2. Ivan Sagalaev

    Education system is not to blame. It was entirely my fault…

  3. Andrey Popp

    Why using mutable byte array for buffer when you're reallocating it even in nextchar()?

  4. nekto0n

    PyPy has it's own not so fast regexp engine. There were also some troubles with stdio and buffering, don't know if they were fixed in 1.6 or later.

    P.S. PyPy folks are nice people and like good benchmarks especially when PyPy is that slow. You can tell them about such a drastic results :)

  5. Ivan Sagalaev

    Andrey Popp:

    Why using mutable byte array for buffer when you're reallocating it even in nextchar()?

    Good point. I used it in early iterations when buffer was mutable. I'm not sure, though, that any immutable structure (a string?) will be necessarily faster. Gotta test…


    Ran the tests and updated the article. It's 20% faster on Python and completely removes this horrible drag on PyPy making it just a little slower than Python. Which means we gotta go deeper :-).

  6. Ivan Sagalaev

    nekto0n:

    P.S. PyPy folks are nice people and like good benchmarks especially when PyPy is that slow. You can tell them about such a drastic results :)

    Where's the best place to contact them? IRC? Mailing list? Some Convore board may be? :-)

  7. nekto0n

    Where's the best place to contact them?

    You can always start with irc.freenode.net #pypy :)

  8. fijal

    #pypy on freenode is good. We usually sit there and respond to questions.

  9. seriyPS
    time python testjson.py < test.json
    

    насчет этой строки - вроде слышал что PyPy нужно для старта/инициализации больше времени чем CPython. Т.е. время лучше замерять не внешней утилитой (time) а непосредственно самим скриптом, т.е. что-то вроде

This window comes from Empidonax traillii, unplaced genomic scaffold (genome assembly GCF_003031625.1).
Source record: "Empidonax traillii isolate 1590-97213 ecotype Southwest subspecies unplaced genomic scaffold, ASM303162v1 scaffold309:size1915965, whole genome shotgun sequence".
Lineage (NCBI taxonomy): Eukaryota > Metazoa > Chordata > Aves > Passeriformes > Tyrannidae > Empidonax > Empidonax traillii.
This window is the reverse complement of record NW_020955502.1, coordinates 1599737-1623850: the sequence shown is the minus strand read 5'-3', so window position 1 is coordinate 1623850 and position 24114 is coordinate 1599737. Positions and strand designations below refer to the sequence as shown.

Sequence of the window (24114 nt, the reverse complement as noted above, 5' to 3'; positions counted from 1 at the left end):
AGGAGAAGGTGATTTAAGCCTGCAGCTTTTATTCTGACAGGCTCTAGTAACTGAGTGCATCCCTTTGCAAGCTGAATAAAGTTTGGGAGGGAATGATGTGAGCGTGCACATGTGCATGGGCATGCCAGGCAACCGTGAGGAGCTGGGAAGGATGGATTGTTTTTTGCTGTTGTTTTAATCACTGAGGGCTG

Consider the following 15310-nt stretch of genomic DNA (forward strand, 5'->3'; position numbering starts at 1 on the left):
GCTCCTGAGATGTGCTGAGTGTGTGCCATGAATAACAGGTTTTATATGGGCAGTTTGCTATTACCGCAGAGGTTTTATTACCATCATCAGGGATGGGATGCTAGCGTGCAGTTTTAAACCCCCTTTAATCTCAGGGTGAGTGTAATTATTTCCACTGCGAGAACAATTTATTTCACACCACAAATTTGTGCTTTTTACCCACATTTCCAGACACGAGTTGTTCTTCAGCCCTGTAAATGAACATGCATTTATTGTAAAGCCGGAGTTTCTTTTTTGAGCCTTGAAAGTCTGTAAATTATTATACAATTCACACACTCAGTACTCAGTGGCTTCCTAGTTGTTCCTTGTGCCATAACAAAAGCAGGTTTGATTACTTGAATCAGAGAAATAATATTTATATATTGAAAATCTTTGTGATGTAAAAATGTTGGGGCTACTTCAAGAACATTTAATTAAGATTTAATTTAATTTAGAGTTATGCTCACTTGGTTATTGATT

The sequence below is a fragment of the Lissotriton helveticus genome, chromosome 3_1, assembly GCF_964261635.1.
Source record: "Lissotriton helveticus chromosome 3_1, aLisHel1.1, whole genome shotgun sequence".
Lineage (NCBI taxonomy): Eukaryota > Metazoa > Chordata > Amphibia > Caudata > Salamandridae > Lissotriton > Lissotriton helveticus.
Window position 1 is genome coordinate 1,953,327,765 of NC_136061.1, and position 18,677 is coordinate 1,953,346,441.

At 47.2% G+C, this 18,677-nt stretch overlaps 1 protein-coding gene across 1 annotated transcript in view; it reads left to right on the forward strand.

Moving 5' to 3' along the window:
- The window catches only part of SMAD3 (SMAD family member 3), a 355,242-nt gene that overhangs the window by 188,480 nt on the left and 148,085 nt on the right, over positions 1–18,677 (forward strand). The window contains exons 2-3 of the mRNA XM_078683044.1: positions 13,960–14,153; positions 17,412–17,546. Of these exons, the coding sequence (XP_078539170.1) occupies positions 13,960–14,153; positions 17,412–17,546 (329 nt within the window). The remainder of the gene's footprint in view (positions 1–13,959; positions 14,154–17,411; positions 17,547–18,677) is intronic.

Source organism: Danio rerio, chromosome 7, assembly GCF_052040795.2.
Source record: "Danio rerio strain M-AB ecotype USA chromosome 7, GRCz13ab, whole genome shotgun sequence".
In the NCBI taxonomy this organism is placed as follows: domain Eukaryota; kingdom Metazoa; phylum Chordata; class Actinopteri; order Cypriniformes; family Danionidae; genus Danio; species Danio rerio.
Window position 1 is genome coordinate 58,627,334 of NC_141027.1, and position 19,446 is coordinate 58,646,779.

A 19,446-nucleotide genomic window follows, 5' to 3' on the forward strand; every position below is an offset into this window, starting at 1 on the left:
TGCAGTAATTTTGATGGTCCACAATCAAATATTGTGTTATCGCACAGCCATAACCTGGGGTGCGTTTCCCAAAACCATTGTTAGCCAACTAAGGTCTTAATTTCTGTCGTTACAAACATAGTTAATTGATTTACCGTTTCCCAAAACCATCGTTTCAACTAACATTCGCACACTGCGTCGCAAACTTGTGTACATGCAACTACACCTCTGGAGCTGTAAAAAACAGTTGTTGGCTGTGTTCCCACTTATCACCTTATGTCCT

start=time.time()
    for event in ijson.parse(sys.stdin):
        if event[1] == 'start_map':
            count += 1
    print time.time()-start
    

    или с помощью timeit

  10. hailtjuppa

    You can start from bugs.pypy.org, they consider such benchmarks as bug.

  11. Andrey Popp

    Good point. I used it in early iterations when buffer was mutable. I'm not sure, though, that any immutable structure (a string?) will be necessarily faster. Gotta test…

    Actually, I don't think you need to implement input stream buffering by yourself, Python's io already has such functionality (see docs at http://docs.python.org/library/io.html).

    But if I would need to implement it in my code I better allocate fixed-size buffer once — self.buffer = bytearray(BUFSIZE) — and then fill it with data from stream (using file.readinto) when it exhausted.

    While things we're talking about don't relate specifically to PyPy or CPython it's still interesting why PyPy got such dramatical performance boost after elimination of bytearray usage for buffering. Can it be because of frequent allocations/deallocations of mutable data structure? Can we measure an impact of GC for runtime?

  12. Ivan Sagalaev

    I need my own buffer because I run regexp searches on it for operations "find first non-whitespace symbol in the stream". And having said this, thanks for pointing me to the readinto(), I was hoping something like this should exist :-).

  13. Today I've come upon a very interesting development in the story of optimizing pure Python version of ijson. The thing as I left them yesterday were like this:

  14. nanonyme

    Did you end up trying with pypy.rlib.rstring.StringBuilder as a buffer?

  15. Ivan Sagalaev

    No, I didn't use anything PyPy specific. I plan to revisit this whole thing more closely at some point in the future and use it as a sample project to dive deeper into inner workings of PyPy.

  16. nanonyme

    Also FWIW I was reading through ijson's code in master branch and appears that buffering code was refactored out completely (if I'm reading it correctly). I plan to be benchmarking against recent ijson myself as well since for my use case JSON input tends to be even more gigantic than the one here. :)

  17. Ivan Sagalaev

    Master branch doesn't have any work described here. It's a straight wrapper around yajl which has its own buffering. If you plan to run it on PyPy it's buffered branch you want.